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Catholic journalist Joe Sobran dies
Catholic journalist Joe Sobran, who has been called one of the best writers of our time, died Sept. 30 in Fairfax from complication of diabetes. He was 64. His columns and articles consistently defended the teachings of the Church and inspired many in the pro-life movement.
For more than 20 years Sobran wrote the weekly “Washington Watch” column for The Wanderer newspaper, had a syndicated column, and was an editor of National Review magazine. He also wrote for Human Life Review and Celebrate Life!, the magazine of the American Life League, in addition to Chronicles: A Magazine of American Culture.
In 1994, he started his own monthly newsletter, “Sobran’s: The Real News of the Month,” which was published from 1994 until 2007.
Some of his pro-life essays were collected in Single Issues: Essays on the Crucial Social Questions (The Human Life Press, New York, 1983). Another book of his columns titled, Hustler: The Clinton Legacy, was published by Griffin Communications in 2000.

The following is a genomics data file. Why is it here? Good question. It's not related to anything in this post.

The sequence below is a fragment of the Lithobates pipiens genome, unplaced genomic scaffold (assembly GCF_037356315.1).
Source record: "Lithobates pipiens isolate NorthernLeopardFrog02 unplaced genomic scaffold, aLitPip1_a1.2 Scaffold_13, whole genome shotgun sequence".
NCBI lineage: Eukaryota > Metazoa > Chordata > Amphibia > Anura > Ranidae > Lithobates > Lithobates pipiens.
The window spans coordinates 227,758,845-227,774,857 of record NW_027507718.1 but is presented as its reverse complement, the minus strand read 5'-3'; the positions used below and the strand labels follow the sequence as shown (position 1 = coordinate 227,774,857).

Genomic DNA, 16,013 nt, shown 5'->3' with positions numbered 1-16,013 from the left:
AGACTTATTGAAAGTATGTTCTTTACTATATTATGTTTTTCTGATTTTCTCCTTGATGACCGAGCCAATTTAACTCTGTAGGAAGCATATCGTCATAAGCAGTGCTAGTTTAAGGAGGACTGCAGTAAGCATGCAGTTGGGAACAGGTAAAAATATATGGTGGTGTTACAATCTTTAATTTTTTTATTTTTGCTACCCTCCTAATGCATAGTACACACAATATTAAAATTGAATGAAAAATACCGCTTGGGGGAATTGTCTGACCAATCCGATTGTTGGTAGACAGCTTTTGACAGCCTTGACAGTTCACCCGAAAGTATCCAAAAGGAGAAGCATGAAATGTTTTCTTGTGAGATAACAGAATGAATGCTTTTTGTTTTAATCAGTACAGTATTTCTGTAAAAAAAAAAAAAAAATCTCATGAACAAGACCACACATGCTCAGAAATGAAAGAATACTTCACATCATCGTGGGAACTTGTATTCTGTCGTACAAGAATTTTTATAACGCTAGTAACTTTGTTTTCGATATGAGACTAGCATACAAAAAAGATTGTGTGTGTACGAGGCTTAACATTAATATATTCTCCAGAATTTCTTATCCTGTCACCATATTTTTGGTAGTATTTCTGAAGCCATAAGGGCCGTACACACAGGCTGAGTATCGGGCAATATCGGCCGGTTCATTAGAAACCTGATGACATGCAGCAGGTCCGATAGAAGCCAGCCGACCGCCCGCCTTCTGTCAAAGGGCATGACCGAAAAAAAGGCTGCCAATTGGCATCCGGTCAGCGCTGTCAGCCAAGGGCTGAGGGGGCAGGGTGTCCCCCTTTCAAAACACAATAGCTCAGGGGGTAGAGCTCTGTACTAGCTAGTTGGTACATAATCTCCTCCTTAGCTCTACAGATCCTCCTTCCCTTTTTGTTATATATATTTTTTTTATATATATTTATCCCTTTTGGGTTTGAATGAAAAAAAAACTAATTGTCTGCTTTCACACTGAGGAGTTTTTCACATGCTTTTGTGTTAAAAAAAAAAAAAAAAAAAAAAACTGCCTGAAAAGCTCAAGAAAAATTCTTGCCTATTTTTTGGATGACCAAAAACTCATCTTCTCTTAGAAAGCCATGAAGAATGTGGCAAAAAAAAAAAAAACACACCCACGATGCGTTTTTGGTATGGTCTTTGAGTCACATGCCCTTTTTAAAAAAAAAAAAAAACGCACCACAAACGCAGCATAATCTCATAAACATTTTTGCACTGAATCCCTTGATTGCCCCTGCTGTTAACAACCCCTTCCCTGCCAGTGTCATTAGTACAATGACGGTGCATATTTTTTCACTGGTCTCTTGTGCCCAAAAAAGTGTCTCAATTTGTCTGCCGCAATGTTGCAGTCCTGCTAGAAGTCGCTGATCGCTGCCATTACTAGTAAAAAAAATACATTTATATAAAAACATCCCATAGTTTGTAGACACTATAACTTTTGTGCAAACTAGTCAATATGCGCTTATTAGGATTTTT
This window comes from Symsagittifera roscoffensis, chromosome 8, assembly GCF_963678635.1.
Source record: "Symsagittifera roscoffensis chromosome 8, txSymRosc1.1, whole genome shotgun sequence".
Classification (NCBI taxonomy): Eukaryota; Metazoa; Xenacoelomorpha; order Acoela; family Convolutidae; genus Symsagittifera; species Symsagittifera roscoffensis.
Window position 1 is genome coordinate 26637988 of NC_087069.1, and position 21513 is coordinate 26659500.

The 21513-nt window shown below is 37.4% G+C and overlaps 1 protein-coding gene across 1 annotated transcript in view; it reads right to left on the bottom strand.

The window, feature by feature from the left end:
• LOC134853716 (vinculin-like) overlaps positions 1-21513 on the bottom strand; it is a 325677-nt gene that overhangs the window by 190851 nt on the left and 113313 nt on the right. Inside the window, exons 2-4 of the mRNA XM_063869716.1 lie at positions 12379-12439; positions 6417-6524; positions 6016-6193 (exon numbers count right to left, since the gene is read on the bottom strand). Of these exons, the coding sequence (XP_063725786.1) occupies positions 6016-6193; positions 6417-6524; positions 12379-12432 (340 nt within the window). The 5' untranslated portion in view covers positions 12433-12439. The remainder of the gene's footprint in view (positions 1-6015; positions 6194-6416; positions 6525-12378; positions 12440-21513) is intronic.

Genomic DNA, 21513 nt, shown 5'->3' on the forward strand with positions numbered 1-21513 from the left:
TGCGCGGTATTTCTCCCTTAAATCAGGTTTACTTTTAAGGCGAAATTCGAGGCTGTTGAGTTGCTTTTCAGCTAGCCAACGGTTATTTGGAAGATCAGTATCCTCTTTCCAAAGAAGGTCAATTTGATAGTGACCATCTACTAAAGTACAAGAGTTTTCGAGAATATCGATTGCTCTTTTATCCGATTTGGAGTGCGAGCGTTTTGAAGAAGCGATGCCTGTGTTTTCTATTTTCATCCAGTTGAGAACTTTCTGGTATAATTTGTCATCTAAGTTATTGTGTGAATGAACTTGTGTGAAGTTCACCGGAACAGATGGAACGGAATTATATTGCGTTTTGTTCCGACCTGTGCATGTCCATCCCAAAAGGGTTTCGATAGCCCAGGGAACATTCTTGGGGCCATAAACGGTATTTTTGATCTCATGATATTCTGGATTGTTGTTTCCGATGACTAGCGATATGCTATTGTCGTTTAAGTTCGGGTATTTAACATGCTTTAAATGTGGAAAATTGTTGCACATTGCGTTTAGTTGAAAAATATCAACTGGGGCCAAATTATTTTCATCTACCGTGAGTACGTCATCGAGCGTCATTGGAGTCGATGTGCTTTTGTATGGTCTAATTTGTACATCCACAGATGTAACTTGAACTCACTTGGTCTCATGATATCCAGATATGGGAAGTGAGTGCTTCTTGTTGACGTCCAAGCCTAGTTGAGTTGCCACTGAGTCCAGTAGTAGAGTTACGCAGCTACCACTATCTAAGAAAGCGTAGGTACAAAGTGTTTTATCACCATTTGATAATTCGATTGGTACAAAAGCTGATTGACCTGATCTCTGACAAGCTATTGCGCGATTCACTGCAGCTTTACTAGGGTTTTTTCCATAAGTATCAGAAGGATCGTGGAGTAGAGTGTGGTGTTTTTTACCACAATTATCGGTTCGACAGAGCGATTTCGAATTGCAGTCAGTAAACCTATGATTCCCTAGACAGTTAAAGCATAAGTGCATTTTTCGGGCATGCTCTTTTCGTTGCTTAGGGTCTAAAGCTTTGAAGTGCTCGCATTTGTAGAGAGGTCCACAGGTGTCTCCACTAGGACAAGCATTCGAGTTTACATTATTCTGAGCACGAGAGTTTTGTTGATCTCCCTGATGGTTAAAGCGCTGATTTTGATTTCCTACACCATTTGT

Sobran was an expert of the Shakespeare plays and sonnets. In 1997, The Free Press published his book, Alias Shakespeare: Solving the Greatest Literary Mystery of All Time, in which he contended that the author of Shakespeare’s works was poet and writer Edward de Vere, the 17th Earl of Oxford.
His elegant literary style, coupled with his insights and reflections, led many to call him to a modern-day G.K. Chesterton. Sobran edited several volumes of Chesterton’s works for Ignatius Press, and recently wrote several Shakespeare textbooks for the publisher, Marshall Cavendish.
For many years, people would hear his distinctive baritone voice on CBS’s Spectrum. He traveled around the country giving speeches and lectures, in addition to appearing on radio and TV shows.
He also was known for short pithy quips such as: “psychoanalysts tell us that humor is a form of aggression. My own view is that psychoanalysis is a form of aggression for humorless people.” He also wrote: “Maybe I’m old-fashioned and narrow-minded but I find today’s rap stars hard to figure. No doubt yesterday’s entertainers weren’t perfect either. Still I don’t recall Perry Como trying to shoot Bing Crosby.”
Sobran moved to the Arlington Diocese from New York in 1983 and raised his family in northern Virginia. His funeral Mass was celebrated Oct. 5 by Father Paul Scalia at St. John the Beloved Church in McLean. He is the father of four and grandfather of 11, including one great-granddaughter.